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United States Department of Agriculture

Agricultural Research Service

Title: Bread Baking Does Not Alter the Bioavailability of Hydrogen-Reduced Iron Powder Added to Refined Wheat Flour

Authors
item Maekawa, Atsushi - CORNELL UNIVERSITY
item Glahn, Raymond
item Lei, Xingen - CORNELL UNIVERSITY
item Miller, Dennis - CORNELL UNIVERSITY

Submitted to: Journal of Agricultural and Food Chemistry
Publication Type: Peer Reviewed Journal
Publication Acceptance Date: August 10, 2006
Publication Date: September 27, 2006
Citation: Maekawa, A.A., Glahn, R.P., Lei, X., Miller, D. 2006. Bread baking does not alter the bioavailability of hydrogen-reduced iron powder added to refined wheat flour. Journal of Agricultural and Food Chemistry. 54:8362-8368.

Interpretive Summary: Elemental iron powders are widely used to fortify flour and cereal products. Our objective was to test the hypothesis that baking enhances the bioavailability of elemental iron powders by oxidizing the iron. In the present study we used a simulated digestion/cell culture model and a piglet model to measure bioavailability of the Fe. Bread flour, either unfortified or fortified with hydrogen reduced (HR) iron powder or FeSO4 (300 mg Fe/kg flour) was baked into bread. For the cell culture studies, bread samples were treated with digestive enzymes and placed on monolayers of cultured Caco-2 cells, a human intestinal epithelial cell line. Piglet diets containing 35% dried bread were prepared and fed in 2 studies. The rate of increase in hemoglobin Fe over the feeding period was used to calculate relative biological value (RBV), an index of iron bioavailability. Iron uptake by Caco-2 cells fed HR Fe bread was similar to cells fed FeSO4 bread for digests incorporating a pH 2 peptic digestion but lower for digests where the peptic phase was conducted at pH 3, 4, 5, 6, and 7 (P < 0.05). In the first pig study, RBV of HR Fe added to flour prior to baking was 47.9% when compared to FeSO4 fortified flour (P<0.05). In the second pig study, a 3rd treatment consisting of unfortified bread with HR iron added during diet mixing (after bread baking) was included. RBVs of the HR Fe diet (Fe added after baking) and HR Fe diet (Fe added before baking) were 40.0% and 53.2%, respectively, compared to the FeSO4 diet. Differences in RBV between the HR Fe (after baking) and FeSO4 (before baking) treatment groups were significant, but the difference between the before and after HR treatment groups was not significant. We conclude that bread baking does not enhance the bioavailability of elemental iron powders.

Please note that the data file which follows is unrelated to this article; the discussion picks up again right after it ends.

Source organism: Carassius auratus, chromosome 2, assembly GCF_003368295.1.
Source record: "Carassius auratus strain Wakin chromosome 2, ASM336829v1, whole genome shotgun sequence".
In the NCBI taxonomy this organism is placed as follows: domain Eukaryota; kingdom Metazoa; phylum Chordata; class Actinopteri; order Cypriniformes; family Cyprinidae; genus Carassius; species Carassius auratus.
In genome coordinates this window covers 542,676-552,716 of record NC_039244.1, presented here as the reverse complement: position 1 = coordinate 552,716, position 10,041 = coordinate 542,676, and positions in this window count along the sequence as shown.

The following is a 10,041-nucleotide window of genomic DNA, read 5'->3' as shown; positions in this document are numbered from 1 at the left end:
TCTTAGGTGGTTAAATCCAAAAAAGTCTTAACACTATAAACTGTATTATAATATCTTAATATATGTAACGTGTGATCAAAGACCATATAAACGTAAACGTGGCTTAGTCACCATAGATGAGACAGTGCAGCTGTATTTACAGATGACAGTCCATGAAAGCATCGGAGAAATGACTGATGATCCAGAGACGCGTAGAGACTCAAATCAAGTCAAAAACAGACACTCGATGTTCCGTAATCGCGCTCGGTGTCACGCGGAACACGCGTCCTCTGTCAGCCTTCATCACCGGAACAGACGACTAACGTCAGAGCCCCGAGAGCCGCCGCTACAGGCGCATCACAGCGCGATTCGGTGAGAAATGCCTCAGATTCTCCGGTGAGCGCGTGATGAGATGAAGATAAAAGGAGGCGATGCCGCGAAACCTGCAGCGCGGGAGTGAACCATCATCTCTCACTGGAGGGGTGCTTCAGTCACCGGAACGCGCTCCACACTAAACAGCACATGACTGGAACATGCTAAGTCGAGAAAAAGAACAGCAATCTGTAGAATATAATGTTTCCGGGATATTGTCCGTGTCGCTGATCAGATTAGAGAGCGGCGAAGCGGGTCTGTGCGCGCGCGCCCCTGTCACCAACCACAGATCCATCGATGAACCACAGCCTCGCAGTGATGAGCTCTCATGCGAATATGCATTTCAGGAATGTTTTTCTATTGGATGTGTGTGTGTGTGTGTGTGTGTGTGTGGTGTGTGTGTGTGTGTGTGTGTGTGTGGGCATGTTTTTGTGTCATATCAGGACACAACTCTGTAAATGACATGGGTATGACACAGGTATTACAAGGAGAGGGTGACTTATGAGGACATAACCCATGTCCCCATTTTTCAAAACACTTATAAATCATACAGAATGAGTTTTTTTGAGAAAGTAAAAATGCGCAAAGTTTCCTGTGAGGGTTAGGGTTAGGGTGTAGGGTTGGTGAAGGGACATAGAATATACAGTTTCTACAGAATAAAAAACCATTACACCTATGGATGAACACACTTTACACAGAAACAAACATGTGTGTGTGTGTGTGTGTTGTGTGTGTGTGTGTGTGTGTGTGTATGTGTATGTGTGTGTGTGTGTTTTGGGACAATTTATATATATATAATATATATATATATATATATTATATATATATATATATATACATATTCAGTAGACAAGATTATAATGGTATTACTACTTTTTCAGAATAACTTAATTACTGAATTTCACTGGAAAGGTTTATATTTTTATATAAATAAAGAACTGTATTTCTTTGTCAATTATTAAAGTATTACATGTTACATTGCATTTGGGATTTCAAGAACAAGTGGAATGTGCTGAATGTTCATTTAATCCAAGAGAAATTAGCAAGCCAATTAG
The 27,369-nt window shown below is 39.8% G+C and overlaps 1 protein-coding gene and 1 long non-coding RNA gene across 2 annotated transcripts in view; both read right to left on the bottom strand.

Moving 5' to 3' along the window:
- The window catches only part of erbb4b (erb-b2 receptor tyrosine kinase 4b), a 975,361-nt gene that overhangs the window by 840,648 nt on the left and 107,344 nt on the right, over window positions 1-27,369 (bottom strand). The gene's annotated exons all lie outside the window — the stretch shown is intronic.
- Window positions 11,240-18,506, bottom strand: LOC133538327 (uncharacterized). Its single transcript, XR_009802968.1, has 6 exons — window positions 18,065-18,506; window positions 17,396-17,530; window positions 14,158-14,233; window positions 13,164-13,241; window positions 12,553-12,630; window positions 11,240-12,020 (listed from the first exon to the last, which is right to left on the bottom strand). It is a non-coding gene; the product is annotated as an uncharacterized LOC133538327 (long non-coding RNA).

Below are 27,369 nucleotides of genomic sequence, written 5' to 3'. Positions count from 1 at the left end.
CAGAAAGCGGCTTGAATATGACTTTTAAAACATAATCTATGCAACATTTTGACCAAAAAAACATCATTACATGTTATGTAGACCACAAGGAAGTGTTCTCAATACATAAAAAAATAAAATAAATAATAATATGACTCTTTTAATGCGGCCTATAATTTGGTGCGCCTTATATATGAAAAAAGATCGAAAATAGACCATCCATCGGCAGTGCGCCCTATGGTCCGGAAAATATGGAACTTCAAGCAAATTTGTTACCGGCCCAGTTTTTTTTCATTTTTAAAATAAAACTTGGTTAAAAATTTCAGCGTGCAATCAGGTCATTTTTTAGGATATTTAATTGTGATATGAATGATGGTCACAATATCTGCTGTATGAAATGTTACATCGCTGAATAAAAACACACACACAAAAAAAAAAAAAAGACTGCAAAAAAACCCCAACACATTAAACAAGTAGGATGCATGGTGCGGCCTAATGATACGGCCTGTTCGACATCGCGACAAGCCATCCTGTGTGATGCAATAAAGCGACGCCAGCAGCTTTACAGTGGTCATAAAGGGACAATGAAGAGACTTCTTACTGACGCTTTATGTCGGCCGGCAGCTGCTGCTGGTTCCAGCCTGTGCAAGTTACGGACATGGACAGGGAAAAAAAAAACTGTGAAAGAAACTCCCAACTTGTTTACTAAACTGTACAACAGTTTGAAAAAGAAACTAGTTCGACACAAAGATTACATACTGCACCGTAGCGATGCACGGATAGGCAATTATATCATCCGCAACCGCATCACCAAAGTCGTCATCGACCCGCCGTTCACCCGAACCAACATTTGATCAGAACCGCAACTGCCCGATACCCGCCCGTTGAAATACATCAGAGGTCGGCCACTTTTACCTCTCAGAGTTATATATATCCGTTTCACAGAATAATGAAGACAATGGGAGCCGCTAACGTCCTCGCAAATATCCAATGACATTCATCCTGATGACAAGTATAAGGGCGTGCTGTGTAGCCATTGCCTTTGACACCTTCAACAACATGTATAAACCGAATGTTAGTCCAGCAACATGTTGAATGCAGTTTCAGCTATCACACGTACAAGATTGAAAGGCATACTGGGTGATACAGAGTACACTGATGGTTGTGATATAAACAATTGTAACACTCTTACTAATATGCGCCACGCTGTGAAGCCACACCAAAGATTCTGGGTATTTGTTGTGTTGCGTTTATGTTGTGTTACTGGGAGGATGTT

Technical Abstract: Elemental iron powders are widely used to fortify flour and cereal products. Our objective was to test the hypothesis that baking enhances the bioavailability of elemental iron powders by oxidizing Fe0 to Fe2+ or Fe3+. In the present study we used an in vitro digestion/Caco-2 cell culture model and a piglet model to measure bioavailability. Bread flour, either unfortified or fortified with hydrogen reduced (HR) iron powder or FeSO4 (300 mg Fe/kg flour) was baked into bread. For the in vitro studies, bread samples were treated with digestive enzymes and placed on monolayers of cultured Caco-2 cells. Swine diets containing 35% dried bread were prepared and fed to cross-bred (Hampshire x Landrace x Yorkshire) anemic swine in 2 studies. The rate of increase in hemoglobin Fe over the feeding period was used to calculate relative biological value (RBV), an index of iron bioavailability. Iron uptake by Caco-2 cells fed HR Fe bread was similar to cells fed FeSO4 bread for digests incorporating a pH 2 peptic digestion but lower for digests where the peptic phase was conducted at pH 3, 4, 5, 6, and 7 (P < 0.05). In the first pig study, RBV of HR Fe added to flour prior to baking was 47.9% when compared to FeSO4 fortified flour (P<0.05). In the second pig study, a 3rd treatment consisting of unfortified bread with HR iron added during diet mixing (after bread baking) was included. RBVs of the HR Fe diet (Fe added after baking) and HR Fe diet (Fe added before baking) were 40.0% and 53.2%, respectively, compared to the FeSO4 diet. Differences in RBV between the HR Fe (after baking) and FeSO4 (before baking) treatment groups were significant, but the difference between the before and after HR treatment groups was not significant. We conclude that bread baking does not enhance the bioavailability of elemental iron powders.

Last Modified: 7/31/2014
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